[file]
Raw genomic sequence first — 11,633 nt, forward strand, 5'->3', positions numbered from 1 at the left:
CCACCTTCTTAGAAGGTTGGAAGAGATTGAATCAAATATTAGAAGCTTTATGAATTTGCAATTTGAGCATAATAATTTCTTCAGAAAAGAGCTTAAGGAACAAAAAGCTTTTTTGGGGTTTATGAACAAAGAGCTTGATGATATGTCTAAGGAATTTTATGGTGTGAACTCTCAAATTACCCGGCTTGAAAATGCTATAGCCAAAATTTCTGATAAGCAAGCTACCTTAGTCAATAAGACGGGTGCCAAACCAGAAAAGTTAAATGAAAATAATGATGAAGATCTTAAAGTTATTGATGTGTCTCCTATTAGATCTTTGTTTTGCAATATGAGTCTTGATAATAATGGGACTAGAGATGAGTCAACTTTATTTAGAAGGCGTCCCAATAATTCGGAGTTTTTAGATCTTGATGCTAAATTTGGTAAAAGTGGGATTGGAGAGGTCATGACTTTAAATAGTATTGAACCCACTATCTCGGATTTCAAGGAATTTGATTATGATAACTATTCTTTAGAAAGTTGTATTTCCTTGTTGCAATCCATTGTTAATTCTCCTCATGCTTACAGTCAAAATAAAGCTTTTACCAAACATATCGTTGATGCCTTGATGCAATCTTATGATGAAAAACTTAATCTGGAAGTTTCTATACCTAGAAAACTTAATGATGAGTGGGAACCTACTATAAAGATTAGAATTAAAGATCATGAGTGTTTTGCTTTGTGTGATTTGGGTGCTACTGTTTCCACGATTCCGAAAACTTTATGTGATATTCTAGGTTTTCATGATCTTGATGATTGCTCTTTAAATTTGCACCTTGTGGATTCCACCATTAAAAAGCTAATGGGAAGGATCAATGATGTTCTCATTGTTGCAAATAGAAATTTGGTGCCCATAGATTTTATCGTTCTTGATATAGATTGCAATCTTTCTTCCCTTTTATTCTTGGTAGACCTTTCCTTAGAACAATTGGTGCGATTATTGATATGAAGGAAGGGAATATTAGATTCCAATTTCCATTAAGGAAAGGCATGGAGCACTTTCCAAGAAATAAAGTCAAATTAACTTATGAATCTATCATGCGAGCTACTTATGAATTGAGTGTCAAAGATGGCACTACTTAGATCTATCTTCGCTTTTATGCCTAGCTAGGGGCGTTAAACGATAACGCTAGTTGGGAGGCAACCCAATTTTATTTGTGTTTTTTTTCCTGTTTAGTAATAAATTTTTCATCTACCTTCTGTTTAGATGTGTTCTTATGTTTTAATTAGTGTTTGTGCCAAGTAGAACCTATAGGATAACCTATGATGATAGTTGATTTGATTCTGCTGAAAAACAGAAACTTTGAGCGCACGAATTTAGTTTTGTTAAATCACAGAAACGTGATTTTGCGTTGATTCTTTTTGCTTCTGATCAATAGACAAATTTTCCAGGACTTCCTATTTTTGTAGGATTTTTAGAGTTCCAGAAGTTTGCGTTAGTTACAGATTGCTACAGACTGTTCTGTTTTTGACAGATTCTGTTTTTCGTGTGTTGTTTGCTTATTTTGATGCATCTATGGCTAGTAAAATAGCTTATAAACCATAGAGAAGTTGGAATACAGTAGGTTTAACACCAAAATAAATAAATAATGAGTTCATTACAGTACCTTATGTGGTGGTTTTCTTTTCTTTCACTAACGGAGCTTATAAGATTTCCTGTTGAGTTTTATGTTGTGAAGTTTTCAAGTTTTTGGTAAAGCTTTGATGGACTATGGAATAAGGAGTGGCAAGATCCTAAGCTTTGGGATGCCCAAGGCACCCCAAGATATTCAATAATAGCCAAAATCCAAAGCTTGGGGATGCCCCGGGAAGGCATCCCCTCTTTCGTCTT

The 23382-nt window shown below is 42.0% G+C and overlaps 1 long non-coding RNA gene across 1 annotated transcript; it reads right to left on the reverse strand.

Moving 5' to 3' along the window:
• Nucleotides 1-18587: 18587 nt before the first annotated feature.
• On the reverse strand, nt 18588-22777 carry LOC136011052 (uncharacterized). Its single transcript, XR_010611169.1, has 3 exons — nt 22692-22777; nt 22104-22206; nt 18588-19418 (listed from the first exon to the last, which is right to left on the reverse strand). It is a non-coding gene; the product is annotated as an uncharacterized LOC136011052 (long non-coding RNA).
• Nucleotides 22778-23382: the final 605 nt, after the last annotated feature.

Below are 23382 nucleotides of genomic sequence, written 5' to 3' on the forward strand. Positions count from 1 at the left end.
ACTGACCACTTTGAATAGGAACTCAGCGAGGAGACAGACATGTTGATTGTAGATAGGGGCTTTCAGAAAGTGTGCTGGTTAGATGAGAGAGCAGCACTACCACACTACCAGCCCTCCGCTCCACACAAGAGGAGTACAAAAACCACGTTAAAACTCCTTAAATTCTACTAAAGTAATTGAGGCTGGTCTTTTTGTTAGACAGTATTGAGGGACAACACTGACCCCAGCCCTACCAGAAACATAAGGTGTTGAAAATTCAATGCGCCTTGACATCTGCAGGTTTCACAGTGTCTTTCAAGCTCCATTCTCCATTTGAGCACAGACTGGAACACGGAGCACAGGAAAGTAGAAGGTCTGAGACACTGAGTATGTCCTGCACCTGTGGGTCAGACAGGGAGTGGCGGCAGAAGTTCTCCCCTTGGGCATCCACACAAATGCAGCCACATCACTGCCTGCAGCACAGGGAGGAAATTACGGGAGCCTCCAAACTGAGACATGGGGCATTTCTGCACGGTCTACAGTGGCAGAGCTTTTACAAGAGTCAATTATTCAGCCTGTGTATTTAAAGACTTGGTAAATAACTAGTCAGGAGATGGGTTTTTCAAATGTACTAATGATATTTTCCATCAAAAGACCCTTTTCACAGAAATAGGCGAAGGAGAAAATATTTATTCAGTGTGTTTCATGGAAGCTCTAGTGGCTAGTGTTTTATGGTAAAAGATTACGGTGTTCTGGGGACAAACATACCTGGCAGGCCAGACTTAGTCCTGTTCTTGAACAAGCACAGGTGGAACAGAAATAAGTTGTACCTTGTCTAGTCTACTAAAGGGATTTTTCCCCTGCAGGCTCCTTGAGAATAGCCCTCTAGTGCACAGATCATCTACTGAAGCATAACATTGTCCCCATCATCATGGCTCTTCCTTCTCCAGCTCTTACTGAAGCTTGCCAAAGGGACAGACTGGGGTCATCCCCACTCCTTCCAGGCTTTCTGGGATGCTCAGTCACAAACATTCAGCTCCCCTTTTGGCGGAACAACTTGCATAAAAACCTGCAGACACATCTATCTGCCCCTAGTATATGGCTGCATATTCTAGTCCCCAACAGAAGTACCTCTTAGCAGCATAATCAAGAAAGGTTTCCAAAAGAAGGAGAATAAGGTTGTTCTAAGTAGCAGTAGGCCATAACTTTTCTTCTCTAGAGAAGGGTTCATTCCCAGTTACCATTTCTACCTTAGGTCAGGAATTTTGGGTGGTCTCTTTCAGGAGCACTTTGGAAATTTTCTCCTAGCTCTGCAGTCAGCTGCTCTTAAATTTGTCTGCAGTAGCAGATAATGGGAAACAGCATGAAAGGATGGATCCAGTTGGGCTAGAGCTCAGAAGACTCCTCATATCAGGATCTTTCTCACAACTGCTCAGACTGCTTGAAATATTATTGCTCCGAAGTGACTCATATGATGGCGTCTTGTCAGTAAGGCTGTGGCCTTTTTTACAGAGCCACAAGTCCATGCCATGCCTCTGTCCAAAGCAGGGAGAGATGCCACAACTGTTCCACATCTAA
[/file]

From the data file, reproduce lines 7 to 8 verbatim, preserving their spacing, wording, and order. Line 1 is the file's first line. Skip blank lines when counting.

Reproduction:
• Nucleotides 22778-23382: the final 605 nt, after the last annotated feature.

Below are 23382 nucleotides of genomic sequence, written 5' to 3' on the forward strand. Positions count from 1 at the left end.